The Private Sector Isn’t Fine Enough

  • Share
  • Read Later

President Barack Obama speaks about the economy on June 8, 2012, at the White House in Washington, DC.

President obama didn’t mis-speak when he said that “the private sector is doing fine.” It was a perfectly serviceable–fine, one might say–expression of a central point of his instantly notorious White House press conference: the private sector is gaining jobs, the public sector isn’t, and this is an enormous drag on the economy.

This wasn’t a gaffe. It was a statement of a world-view. The president is still a devotee of stimulus economics. All that stands between us and a robust economic recovery, in his view, is yet more deficit spending on more government workers and more public-works projects. The economy would be cooking with Crisco if only we could get the public-sector going again.

In making this argument, the President aligns himself with his critics on the left who argue that his $800 billion stimulus bill–the headline initiative in a dog’s breakfast of stimuli over the last three years—didn’t work because it was too small. They are the Keynesian equivalent of the Communist sympathizers who used to insist that socialism never failed, it just had never really been tried. If four straight years of $1 trillion deficits, not to mention an increase in federal spending from $3 trillion in 2008 to almost $3.7 trillion in 2013, isn’t enough stimulus, then there will never be enough stimulus.

Obama’s case for the adequacy of private-sector growth is highly selective. He says the economy has added a total of 4.3 million jobs in the last 27 months. True enough. That still leaves us 4.6 million private-sector jobs shy of the number the economy boasted in January 2008. And job growth has been slowing. We added just 69,000 jobs in May. At that rate, we will recover those 4.6 million jobs in another 5 1/2 years, by which time the Barack Obama Presidential Library may itself be a shovel-ready project. In the first quarter, the economy grew at a 1.9 percent rate. Clearly, one man’s “fine” is another man’s “anemic.”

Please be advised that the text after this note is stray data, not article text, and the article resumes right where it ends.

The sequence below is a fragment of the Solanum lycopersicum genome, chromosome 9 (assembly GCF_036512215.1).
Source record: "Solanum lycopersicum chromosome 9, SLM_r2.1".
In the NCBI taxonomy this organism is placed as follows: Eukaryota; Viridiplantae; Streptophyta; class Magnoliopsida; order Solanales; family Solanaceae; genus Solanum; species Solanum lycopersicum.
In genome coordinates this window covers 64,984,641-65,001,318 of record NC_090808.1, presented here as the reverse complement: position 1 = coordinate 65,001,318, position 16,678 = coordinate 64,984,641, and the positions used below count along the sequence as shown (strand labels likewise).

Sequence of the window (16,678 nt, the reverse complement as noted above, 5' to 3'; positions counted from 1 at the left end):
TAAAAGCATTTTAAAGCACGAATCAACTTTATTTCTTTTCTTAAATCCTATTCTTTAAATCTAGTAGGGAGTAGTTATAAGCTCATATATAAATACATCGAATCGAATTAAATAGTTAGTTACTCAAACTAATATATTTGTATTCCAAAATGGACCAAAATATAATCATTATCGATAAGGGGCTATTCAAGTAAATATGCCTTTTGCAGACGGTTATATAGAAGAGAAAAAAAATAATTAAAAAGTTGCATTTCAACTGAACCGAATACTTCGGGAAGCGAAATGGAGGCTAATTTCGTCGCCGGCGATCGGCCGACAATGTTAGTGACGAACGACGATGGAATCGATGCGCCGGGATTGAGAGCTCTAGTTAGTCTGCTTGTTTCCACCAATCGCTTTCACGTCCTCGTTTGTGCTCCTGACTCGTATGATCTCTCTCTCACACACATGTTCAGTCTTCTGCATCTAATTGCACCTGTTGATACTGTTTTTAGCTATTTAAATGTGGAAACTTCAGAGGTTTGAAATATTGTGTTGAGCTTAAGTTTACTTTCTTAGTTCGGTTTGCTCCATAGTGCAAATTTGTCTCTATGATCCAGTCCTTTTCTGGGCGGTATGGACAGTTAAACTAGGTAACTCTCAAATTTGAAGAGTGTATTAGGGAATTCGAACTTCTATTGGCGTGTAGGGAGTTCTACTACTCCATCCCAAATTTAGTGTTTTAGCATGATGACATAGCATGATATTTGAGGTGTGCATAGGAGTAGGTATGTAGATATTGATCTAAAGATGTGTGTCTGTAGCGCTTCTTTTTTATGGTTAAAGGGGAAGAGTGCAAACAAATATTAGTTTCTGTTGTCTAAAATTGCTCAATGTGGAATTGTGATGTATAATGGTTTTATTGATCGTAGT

The public sector has indeed been shedding workers. But as economics writer Tino Sanandaji points out, this is hardly a decisive trend. From the beginning of the recession in December 2007 until today, federal, state, and local governments altogether have lost 400,000 jobs—-in an economy that employs 130 million people. About 85% of people work in the private sector. The public sector can be doing “dandy,” and if the private sector is still only doing “fine,” the vast majority of Americans will be in a weak and perilous job market.

State and local workers perform important functions. Never before, though, have they been considered engines of short-term economic growth. Teachers aren’t entrepreneurs. Cops and firefighters don’t hire people. Lacking the discipline of the market, the public sector is woefully inefficient. As a purely economic matter, you’d much rather add private rather than government workers. Taxpayers aren’t on the hook for their wages, benefits, or pensions. No state or locality ever found itself in dire financial straits because it had too many well-compensated private-sector workers.

The failed recall of Gov. Scott Walker in Wisconsin and the passage of referenda in San Diego and San Jose cutting public-sector pensions herald growing sentiment for curtailing spending on public workers. In the decade prior to 2008, states and localities added public-sector workers at a double-digit clip. This wasn’t sustainable. Although the stimulus put off the reckoning, the tab has about now come due. With federal support receding, states and localities can’t–and shouldn’t–keep workers they can’t afford. As a “timely, targeted, and temporary” measure, the stimulus was never supposed to subsidize elevated levels of public-sector workers in perpetuity.

President Obama’s blown press conference added to the sense that Chicago is off its game. This isn’t entirely fair. There’s no politically easy way of dealing with 40 straight months of an unemployment rate above 8 percent. If the economy were creating 300,000 new jobs a month, as it was at this point in Ronald Reagan’s first term, David Plouffe would look every bit as shrewd as he did in 2008 when everything broke his boss’s way.

On the economy, the president’s administration has been hyperactive and ineffectual, a fatal combination, and all he can offer is more of the same. He is stuck on stimulus. It’s not Morning Again in America so much as Groundhog’s Day. At this point, his re-election campaign has a lot in common with the private sector–not in free-fall, but clearly not doing fine, either.

Lowry is the editor of National Review.